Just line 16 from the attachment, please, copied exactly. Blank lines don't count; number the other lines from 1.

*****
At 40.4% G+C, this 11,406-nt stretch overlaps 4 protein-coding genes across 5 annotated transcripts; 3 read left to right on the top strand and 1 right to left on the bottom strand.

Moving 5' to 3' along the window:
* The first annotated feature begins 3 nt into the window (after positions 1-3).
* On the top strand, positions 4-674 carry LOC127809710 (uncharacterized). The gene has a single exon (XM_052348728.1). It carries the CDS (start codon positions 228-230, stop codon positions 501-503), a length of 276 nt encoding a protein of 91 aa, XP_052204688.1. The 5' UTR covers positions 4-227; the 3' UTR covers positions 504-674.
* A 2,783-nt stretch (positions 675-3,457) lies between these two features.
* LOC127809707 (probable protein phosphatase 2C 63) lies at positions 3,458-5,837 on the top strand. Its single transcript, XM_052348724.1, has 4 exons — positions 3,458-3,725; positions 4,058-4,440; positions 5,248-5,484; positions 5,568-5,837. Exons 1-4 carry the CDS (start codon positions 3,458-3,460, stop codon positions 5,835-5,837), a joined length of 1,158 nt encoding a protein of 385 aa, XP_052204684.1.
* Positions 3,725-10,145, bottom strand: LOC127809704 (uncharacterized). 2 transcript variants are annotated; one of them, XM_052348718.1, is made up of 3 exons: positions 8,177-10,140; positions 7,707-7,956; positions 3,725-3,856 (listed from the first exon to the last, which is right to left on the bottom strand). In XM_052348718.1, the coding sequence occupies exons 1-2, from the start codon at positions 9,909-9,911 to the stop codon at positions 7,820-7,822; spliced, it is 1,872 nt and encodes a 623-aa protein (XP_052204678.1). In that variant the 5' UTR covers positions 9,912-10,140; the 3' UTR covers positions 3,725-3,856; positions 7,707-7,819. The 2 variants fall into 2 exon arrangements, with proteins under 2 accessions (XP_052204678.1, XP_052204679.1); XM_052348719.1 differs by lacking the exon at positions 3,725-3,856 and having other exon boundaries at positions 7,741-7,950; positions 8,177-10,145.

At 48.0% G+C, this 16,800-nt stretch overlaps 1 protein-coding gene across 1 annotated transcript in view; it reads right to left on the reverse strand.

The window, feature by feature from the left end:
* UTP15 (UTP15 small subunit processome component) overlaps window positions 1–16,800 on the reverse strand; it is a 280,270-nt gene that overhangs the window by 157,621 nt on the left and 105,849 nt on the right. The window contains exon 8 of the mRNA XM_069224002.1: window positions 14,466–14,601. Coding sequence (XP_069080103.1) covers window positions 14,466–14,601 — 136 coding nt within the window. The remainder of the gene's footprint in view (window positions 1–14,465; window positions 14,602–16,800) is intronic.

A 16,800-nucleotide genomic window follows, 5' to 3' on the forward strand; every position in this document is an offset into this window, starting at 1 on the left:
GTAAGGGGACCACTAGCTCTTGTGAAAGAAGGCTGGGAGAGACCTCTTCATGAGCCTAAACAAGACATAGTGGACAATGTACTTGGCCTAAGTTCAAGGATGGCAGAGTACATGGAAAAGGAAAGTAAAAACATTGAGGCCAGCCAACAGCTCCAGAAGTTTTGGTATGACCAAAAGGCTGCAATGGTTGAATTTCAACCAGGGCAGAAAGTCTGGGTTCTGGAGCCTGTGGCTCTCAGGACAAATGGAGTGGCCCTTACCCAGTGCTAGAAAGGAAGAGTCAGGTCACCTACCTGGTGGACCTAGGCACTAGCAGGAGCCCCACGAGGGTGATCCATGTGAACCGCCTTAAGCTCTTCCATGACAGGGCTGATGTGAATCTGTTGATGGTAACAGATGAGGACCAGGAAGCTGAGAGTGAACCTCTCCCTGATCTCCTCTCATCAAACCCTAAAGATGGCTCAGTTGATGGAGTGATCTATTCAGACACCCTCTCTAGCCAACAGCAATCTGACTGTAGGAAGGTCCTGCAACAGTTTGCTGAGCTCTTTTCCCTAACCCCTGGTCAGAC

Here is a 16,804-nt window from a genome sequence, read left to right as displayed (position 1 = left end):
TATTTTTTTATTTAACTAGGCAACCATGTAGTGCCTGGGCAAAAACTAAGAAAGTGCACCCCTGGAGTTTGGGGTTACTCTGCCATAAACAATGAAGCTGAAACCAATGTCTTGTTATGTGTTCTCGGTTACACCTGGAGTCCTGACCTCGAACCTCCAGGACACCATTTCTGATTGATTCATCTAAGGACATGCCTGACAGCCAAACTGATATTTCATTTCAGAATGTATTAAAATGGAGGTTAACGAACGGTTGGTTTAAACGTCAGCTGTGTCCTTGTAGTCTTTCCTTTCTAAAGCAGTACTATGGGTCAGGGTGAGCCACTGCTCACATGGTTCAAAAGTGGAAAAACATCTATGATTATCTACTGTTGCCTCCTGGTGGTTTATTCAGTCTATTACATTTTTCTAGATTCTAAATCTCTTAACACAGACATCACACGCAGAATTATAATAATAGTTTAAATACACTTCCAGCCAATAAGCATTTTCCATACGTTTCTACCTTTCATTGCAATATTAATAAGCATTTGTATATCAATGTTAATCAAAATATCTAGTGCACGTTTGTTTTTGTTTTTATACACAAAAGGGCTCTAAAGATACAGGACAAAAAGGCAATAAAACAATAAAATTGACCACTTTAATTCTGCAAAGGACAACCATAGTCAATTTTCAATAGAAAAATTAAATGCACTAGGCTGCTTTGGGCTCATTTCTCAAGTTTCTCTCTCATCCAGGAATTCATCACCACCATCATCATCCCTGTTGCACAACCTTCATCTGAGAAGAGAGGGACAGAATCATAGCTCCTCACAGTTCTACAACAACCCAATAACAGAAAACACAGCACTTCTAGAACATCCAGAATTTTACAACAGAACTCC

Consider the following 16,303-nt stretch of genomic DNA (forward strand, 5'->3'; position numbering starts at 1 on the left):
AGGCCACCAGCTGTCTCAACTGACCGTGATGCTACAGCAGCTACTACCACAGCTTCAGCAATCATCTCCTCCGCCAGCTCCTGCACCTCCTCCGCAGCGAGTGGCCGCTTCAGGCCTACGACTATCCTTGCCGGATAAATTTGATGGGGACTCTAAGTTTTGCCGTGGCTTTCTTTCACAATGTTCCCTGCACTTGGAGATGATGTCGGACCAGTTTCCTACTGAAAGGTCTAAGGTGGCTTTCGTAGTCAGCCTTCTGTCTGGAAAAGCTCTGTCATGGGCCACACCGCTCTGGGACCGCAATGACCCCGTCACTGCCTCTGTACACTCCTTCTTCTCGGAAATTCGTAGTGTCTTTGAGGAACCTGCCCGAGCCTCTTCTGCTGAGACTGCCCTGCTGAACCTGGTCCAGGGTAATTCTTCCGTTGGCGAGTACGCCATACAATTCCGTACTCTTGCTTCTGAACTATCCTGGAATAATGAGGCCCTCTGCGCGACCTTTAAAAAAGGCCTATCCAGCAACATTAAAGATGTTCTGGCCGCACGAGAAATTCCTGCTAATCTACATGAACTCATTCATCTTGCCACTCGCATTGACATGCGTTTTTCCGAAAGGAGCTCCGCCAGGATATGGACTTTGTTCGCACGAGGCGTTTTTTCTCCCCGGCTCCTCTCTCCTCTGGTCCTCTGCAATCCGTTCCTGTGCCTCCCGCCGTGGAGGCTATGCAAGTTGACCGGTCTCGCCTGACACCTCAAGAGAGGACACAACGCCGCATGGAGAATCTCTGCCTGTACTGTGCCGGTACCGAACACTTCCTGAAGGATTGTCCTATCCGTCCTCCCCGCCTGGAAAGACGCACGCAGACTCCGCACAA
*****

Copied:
AGGCCACCAGCTGTCTCAACTGACCGTGATGCTACAGCAGCTACTACCACAGCTTCAGCAATCATCTCCTCCGCCAGCTCCTGCACCTCCTCCGCAGCGAGTGGCCGCTTCAGGCCTACGACTATCCTTGCCGGATAAATTTGATGGGGACTCTAAGTTTTGCCGTGGCTTTCTTTCACAATGTTCCCTGCACTTGGAGATGATGTCGGACCAGTTTCCTACTGAAAGGTCTAAGGTGGCTTTCGTAGTCAGCCTTCTGTCTGGAAAAGCTCTGTCATGGGCCACACCGCTCTGGGACCGCAATGACCCCGTCACTGCCTCTGTACACTCCTTCTTCTCGGAAATTCGTAGTGTCTTTGAGGAACCTGCCCGAGCCTCTTCTGCTGAGACTGCCCTGCTGAACCTGGTCCAGGGTAATTCTTCCGTTGGCGAGTACGCCATACAATTCCGTACTCTTGCTTCTGAACTATCCTGGAATAATGAGGCCCTCTGCGCGACCTTTAAAAAAGGCCTATCCAGCAACATTAAAGATGTTCTGGCCGCACGAGAAATTCCTGCTAATCTACATGAACTCATTCATCTTGCCACTCGCATTGACATGCGTTTTTCCGAAAGGAGCTCCGCCAGGATATGGACTTTGTTCGCACGAGGCGTTTTTTCTCCCCGGCTCCTCTCTCCTCTGGTCCTCTGCAATCCGTTCCTGTGCCTCCCGCCGTGGAGGCTATGCAAGTTGACCGGTCTCGCCTGACACCTCAAGAGAGGACACAACGCCGCATGGAGAATCTCTGCCTGTACTGTGCCGGTACCGAACACTTCCTGAAGGATTGTCCTATCCGTCCTCCCCGCCTGGAAAGACGCACGCAGACTCCGCACAA